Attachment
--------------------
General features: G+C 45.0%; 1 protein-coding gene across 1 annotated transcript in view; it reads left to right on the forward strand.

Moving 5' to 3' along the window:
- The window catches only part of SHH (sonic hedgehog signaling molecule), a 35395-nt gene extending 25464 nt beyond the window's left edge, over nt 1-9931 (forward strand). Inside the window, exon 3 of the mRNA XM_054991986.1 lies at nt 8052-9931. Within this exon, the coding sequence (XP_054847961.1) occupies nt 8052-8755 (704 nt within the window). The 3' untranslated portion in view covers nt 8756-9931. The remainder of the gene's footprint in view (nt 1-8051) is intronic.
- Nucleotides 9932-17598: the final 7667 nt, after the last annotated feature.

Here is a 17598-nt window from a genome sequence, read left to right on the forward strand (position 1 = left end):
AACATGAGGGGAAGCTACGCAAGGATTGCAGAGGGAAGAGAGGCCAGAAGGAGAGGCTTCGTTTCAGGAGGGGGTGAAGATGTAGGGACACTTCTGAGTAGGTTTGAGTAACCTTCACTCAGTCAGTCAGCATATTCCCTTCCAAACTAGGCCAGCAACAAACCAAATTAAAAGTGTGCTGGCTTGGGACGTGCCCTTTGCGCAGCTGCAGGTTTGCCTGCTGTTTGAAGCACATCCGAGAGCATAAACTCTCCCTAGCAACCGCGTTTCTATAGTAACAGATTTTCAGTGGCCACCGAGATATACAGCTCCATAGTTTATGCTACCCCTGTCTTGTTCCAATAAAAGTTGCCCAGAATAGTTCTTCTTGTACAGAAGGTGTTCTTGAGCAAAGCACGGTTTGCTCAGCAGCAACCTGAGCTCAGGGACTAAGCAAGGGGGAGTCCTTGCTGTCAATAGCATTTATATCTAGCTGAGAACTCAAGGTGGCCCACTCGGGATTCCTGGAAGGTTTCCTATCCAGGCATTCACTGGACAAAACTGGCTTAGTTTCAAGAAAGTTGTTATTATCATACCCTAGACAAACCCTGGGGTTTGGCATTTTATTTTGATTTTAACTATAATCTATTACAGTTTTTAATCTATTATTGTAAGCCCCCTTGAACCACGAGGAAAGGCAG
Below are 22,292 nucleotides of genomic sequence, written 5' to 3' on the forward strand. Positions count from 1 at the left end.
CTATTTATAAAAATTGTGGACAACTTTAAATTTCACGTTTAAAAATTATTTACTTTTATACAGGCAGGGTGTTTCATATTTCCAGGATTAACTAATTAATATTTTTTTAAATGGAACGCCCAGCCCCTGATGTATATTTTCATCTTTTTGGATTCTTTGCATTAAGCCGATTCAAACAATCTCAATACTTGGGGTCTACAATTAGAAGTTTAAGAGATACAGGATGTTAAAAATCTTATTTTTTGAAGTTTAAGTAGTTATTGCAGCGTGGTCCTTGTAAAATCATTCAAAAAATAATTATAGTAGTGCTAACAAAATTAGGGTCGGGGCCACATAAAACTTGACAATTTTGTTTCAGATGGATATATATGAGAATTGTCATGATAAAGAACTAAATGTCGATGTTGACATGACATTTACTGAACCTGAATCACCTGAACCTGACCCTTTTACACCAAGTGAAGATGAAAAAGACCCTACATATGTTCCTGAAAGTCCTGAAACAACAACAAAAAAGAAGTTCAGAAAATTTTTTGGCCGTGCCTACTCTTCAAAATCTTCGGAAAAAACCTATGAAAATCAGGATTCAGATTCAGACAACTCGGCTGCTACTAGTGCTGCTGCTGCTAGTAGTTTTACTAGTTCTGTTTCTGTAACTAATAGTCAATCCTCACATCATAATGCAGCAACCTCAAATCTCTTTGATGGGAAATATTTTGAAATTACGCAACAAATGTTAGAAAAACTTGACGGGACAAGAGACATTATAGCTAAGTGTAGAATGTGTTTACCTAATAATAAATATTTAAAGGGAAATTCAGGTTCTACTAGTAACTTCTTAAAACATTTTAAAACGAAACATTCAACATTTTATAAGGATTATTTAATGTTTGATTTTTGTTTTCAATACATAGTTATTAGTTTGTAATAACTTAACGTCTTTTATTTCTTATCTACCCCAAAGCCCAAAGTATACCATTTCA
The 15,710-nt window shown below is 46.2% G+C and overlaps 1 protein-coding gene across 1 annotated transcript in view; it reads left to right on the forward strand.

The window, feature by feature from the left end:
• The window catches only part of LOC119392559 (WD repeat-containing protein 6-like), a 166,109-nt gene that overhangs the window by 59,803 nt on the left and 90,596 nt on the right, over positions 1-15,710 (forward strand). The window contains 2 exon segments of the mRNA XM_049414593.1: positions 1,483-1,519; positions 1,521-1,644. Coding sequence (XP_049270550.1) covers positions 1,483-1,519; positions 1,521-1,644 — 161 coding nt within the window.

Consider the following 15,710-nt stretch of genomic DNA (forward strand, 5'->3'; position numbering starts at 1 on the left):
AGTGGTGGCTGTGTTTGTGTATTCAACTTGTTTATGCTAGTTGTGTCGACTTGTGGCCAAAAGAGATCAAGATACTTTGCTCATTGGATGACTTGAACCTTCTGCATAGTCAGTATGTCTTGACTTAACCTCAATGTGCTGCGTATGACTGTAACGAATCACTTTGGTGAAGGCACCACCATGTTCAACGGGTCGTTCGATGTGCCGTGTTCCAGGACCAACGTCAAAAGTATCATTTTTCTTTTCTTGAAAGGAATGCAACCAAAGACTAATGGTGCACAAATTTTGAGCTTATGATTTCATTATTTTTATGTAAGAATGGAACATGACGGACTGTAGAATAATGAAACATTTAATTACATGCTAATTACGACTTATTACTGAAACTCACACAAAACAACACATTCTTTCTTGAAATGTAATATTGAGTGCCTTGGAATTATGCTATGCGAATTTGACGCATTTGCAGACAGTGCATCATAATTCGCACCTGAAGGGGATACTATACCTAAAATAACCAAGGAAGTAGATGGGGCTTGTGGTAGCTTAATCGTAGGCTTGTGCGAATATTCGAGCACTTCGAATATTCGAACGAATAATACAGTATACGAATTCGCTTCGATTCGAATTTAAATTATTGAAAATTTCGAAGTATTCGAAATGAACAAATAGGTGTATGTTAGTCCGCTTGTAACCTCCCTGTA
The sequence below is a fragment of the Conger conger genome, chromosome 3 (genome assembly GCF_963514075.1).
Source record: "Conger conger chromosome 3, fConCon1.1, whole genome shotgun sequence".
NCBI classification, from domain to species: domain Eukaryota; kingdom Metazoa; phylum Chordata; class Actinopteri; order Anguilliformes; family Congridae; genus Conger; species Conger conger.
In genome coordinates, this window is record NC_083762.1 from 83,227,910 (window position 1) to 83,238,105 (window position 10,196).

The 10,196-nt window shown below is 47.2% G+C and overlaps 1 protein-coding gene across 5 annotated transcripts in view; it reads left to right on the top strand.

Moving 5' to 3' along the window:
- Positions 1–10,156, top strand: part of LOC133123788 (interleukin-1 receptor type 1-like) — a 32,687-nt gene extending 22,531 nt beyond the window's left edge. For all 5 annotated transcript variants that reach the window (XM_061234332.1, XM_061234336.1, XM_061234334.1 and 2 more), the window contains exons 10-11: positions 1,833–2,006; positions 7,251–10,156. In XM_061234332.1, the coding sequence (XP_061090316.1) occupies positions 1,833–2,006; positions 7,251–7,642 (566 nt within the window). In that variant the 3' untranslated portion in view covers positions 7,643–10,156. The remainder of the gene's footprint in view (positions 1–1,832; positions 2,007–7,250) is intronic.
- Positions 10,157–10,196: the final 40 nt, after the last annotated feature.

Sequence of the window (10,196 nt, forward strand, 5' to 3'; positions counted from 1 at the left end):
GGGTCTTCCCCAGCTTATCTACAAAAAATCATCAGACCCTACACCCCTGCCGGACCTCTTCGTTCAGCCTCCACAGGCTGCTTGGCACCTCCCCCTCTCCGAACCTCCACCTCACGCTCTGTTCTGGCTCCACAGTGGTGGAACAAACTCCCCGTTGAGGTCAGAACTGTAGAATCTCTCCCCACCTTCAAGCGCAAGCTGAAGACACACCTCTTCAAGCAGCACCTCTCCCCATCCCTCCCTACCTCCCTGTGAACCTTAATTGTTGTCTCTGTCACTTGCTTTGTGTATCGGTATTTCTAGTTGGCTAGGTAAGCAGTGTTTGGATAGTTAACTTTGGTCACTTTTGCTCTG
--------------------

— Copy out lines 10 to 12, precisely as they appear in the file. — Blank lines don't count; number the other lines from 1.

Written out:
The window, feature by feature from the left end:
• The window catches only part of LOC119392559 (WD repeat-containing protein 6-like), a 166,109-nt gene that overhangs the window by 59,803 nt on the left and 90,596 nt on the right, over positions 1-15,710 (forward strand). The window contains 2 exon segments of the mRNA XM_049414593.1: positions 1,483-1,519; positions 1,521-1,644. Coding sequence (XP_049270550.1) covers positions 1,483-1,519; positions 1,521-1,644 — 161 coding nt within the window.

Consider the following 15,710-nt stretch of genomic DNA (forward strand, 5'->3'; position numbering starts at 1 on the left):